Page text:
|Three international expos to be held in September will promote localisation in Vietnam|
This trio of exhibitions will triple business opportunities and increase the localisation index for the electronic industry in Vietnam by featuring over 200 leading brands from 20 countries and seven international pavilions from leading technology countries such as Japan, Korea, China, Singapore, and Taiwan.
At the press conference, Suttisak Wilanan, deputy managing director of Reed Tradex, the organiser of NEPCON Vietnam (NEV) 2017, shared his belief in Vietnam’s capability and potential, pointing out, “At the beginning of 2015, Vietnam was the 12th largest electronics exporter in the world and the third largest in the ASEAN, but at this rate, it is expected to climb the list very quickly. In fact, Vietnam has already surpassed the goal of $40 billion in electronic exports it set for by 2017.”
Chairman of the Vietnam Electronic Industries Association (VEIA) Luu Hoang Long also held positive views, but also mentioned the challenges in front of the electronic industry. “With its geographic advantage as the centre of the ASEAN and the bridge between Indochina and the world, Vietnam is becoming a fascinating new manufacturing centre with educated labour force and lower wages than in most countries in Indonesia and only one half of Thailand.”
He added “In recent years, the export of mobile phones and phone components always held the highest ratio among all export products of Vietnam and made significant contribution to Vietnam’s trade balance and reduced trade deficit. Nonetheless, despite the fact that the total export value of mobile phones and components was $34.3 billion in 2016, foreign invested enterprises controlled 99.8 per cent, worth $34.2 billion.”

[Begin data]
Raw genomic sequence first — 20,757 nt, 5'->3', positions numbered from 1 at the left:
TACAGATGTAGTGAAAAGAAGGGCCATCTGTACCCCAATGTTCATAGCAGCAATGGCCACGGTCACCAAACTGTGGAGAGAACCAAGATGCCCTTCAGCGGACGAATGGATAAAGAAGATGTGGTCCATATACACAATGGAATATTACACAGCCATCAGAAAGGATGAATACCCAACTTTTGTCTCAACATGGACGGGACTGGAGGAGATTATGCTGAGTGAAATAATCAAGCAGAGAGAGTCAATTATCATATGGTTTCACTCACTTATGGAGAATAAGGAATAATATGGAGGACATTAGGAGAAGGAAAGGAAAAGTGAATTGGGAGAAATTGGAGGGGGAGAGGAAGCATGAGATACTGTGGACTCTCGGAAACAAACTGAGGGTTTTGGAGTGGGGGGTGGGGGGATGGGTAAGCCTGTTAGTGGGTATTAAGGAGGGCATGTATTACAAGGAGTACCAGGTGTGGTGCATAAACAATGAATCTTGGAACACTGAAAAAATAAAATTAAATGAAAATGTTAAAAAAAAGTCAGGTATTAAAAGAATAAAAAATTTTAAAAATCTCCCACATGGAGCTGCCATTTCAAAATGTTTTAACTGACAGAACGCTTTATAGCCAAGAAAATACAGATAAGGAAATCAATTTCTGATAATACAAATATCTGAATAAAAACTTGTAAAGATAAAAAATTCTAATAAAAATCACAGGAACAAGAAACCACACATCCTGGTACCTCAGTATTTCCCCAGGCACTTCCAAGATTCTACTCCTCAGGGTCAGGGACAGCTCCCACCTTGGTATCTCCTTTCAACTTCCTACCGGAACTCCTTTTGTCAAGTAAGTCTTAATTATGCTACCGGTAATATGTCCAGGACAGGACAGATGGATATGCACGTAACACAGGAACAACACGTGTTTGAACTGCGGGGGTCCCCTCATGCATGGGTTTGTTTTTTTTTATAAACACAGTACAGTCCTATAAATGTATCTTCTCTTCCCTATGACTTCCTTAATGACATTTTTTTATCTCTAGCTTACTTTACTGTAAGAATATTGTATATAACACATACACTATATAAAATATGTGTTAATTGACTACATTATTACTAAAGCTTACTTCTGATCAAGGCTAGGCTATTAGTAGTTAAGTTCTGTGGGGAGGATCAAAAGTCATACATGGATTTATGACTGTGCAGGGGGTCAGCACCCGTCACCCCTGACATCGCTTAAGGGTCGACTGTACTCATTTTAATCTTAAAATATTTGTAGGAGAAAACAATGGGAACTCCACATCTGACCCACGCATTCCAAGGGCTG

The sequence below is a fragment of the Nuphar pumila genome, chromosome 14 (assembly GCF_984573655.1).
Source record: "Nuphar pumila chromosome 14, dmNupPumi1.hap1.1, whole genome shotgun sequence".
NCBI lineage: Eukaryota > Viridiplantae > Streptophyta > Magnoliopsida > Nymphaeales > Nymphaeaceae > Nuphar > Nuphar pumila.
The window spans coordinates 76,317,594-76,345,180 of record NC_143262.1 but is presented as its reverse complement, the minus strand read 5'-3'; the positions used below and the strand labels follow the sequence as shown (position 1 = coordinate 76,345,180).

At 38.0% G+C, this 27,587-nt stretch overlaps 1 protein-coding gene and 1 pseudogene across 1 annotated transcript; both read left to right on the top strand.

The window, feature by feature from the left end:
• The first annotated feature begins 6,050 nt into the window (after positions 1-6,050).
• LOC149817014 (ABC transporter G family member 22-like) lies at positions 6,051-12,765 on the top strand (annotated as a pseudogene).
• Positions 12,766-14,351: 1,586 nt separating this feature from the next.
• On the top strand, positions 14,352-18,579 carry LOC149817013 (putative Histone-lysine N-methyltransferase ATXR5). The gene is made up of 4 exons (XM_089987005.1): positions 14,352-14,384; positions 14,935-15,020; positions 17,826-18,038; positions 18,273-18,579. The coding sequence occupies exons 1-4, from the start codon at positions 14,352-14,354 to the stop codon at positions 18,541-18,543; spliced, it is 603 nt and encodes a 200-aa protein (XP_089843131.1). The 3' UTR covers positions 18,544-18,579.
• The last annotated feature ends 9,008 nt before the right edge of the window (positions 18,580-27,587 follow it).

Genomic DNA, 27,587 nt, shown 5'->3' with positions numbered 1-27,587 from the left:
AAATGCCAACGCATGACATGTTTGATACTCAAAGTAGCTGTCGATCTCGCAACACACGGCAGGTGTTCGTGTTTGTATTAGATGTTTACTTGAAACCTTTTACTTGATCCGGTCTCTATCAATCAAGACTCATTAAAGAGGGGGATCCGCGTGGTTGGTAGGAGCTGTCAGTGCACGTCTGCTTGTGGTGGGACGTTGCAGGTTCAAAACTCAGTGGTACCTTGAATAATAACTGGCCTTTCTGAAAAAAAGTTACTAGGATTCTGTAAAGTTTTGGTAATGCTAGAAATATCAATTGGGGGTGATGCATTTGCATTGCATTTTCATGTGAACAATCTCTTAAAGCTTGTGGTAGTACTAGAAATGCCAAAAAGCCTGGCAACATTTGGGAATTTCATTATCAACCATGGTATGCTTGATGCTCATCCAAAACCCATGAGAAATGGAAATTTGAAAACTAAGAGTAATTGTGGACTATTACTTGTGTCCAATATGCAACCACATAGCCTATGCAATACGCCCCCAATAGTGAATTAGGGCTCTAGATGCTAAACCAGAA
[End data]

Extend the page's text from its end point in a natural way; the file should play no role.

Suttisak Wilanan underlined the need of enhancing localisation in the integration process. “As a member of the World Trade Organisation, Vietnam is also a participant in the Information Technology Agreement (ITA) and has a potential to better take advantage of its expansion. For this, the country needs to raise productivity, move up the value chain, and increase localisation. Currently, foreign enterprises represent one-third of the Vietnamese electronics industry, but they accounted for 90 per cent of the nation’s total electronic export turnover and hold 80 per cent of the local market.”
As the co-organiser of the 7th Vietnam-Japan Supporting Industries Exhibition, Hironobu Kitagawa, chief representative of JETRO in Hanoi, also talked about how the low localisation rate of raw materials, materials, and components production is inhibiting Vietnam’s growth.
“The localisation rate of raw materials, components of Japanese enterprises in Vietnam is very low, only 34 per cent, while it is 68 per cent in China and 57 per cent in Thailand. Therefore, businesses are forced to import from neighbouring countries, such as Thailand and China. This is causes increased costs and risks for businesses,” he said.